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Publication numberUS20050091562 A1
Publication typeApplication
Application numberUS 10/710,451
Publication dateApr 28, 2005
Filing dateJul 12, 2004
Priority dateSep 8, 2003
Also published asUS7213184
Publication number10710451, 710451, US 2005/0091562 A1, US 2005/091562 A1, US 20050091562 A1, US 20050091562A1, US 2005091562 A1, US 2005091562A1, US-A1-20050091562, US-A1-2005091562, US2005/0091562A1, US2005/091562A1, US20050091562 A1, US20050091562A1, US2005091562 A1, US2005091562A1
InventorsNikila Krishnamoorthy, Anindya SAHA, Rubin Parekhji
Original AssigneeTexas Instruments Incorporated
Export CitationBiBTeX, EndNote, RefMan
External Links: USPTO, USPTO Assignment, Espacenet
Testing of modules operating with different characteristics of control signals using scan based techniques
US 20050091562 A1
Abstract
Testing of modules (such as Intellectual property (IP) cores) in integrated circuits (such as system on a chip units (SOCs)) in situations when different modules operate with different characteristics of a control signal. In an embodiment, another module (“subsystem module”) may be implemented to be tested with any of a multiple characteristics of a control signal, and a register which is programmable to generate a derived control signal of a desired characteristic from an original control signal, is provided. The derived control signal is provided to test the subsystem module. According to an aspect of the invention the desired characteristic may be determined, for example, to test a path between the two modules at the same speed as at which the path would be operated in a functional mode.
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Claims(14)
1. A method of facilitating testing of a first module and a second module together in an integrated circuit, said method comprising:
providing said second module with a capability of being tested in each of a plurality of characteristics of a first control signal;
providing a programmable field, which can be programmed to generate a derived control signal having a desired characteristic, wherein said derived control signal is generated from said first control signal by programming said programmable field,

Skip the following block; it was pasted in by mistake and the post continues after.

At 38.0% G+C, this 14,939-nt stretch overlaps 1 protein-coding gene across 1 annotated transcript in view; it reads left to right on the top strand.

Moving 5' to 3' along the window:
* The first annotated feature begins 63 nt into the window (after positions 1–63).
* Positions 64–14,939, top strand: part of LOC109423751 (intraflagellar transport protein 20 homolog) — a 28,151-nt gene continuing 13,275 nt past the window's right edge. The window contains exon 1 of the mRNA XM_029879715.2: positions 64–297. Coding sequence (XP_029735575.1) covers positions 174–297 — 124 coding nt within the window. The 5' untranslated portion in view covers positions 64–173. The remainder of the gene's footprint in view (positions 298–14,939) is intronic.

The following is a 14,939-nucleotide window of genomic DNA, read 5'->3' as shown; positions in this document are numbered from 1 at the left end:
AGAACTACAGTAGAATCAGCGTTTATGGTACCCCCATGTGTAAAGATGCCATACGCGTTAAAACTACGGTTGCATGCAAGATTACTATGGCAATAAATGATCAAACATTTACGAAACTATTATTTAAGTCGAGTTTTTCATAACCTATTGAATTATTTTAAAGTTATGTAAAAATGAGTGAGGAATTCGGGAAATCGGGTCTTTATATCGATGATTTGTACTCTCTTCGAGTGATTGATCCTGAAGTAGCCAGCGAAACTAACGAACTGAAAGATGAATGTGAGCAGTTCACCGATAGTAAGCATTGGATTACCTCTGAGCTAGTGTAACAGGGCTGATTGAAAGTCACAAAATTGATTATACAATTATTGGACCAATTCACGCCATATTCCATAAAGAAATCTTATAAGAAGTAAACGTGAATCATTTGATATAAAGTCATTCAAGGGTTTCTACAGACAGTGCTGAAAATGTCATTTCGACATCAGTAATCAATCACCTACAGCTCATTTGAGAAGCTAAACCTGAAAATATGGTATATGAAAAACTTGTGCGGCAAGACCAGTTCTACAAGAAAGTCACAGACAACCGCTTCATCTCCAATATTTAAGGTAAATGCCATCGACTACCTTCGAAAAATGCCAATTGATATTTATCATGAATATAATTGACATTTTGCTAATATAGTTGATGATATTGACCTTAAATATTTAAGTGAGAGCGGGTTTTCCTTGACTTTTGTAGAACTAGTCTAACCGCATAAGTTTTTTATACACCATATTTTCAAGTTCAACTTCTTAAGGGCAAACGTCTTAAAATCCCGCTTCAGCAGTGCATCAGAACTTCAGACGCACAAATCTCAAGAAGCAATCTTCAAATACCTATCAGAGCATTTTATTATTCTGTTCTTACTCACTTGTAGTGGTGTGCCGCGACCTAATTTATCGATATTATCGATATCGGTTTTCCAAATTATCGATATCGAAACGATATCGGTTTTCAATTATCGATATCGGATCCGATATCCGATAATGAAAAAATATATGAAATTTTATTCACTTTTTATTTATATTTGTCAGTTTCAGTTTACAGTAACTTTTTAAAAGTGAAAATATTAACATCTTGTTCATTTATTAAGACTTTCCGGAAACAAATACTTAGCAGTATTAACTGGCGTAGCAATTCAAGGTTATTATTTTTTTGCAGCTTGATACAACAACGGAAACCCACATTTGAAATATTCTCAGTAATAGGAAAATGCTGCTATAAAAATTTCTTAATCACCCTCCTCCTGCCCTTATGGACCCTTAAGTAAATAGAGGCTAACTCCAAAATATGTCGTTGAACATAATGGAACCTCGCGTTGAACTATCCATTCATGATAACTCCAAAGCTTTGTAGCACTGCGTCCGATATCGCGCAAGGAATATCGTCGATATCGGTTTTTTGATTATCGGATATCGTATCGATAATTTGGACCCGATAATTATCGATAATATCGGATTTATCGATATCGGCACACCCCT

wherein said derived control signal of said desired characteristic is provided as a control signal to said second module and said second module is tested with said desired characteristic of said first control signal by programming said programmable field.
2. The method of claim 2, wherein said desired characteristic is determined to test a path connecting said first module and said second module at a same speed as in a functional mode of operation of said integrated circuit.
3. The method of claim 2, wherein said first control signal comprises a clock signal, and wherein said programmable field can be set to generate said derived control signal as an inverted signal of said clock signal.
4. The method of claim 2, wherein said first control signal comprises a scan enable signal and wherein said programmable field can be set to generate said derived control signal as rising edge triggered or falling edge triggered scan enable signal.
5. The method of claim 2, wherein said programmable field comprises a register.
6. The method of claim 2, wherein said first module comprises a core module provided by a third party not designing said integrated circuit, and said second module is designed by a designer designing said integrated circuit.
7. An integrated circuit designed for testing of a first module, wherein said first module is to be integrated into said integrated circuit, said integrated circuit comprising:
a second module provided with a capability of being tested in each of a plurality of characteristics of a first control signal, said second module being coupled to said first module by at least one path;
a test logic being programmable to generate a derived control signal having a desired characteristic, wherein said derived control signal is generated from said first control signal, and
wherein said derived control signal of said desired characteristic is provided as a control signal to said second module and said second module is tested with said desired characteristic of said first control signal by programming said test logic.
8. The integrated circuit of claim 2, wherein said desired characteristic is determined to test said path at a same speed as in a functional mode.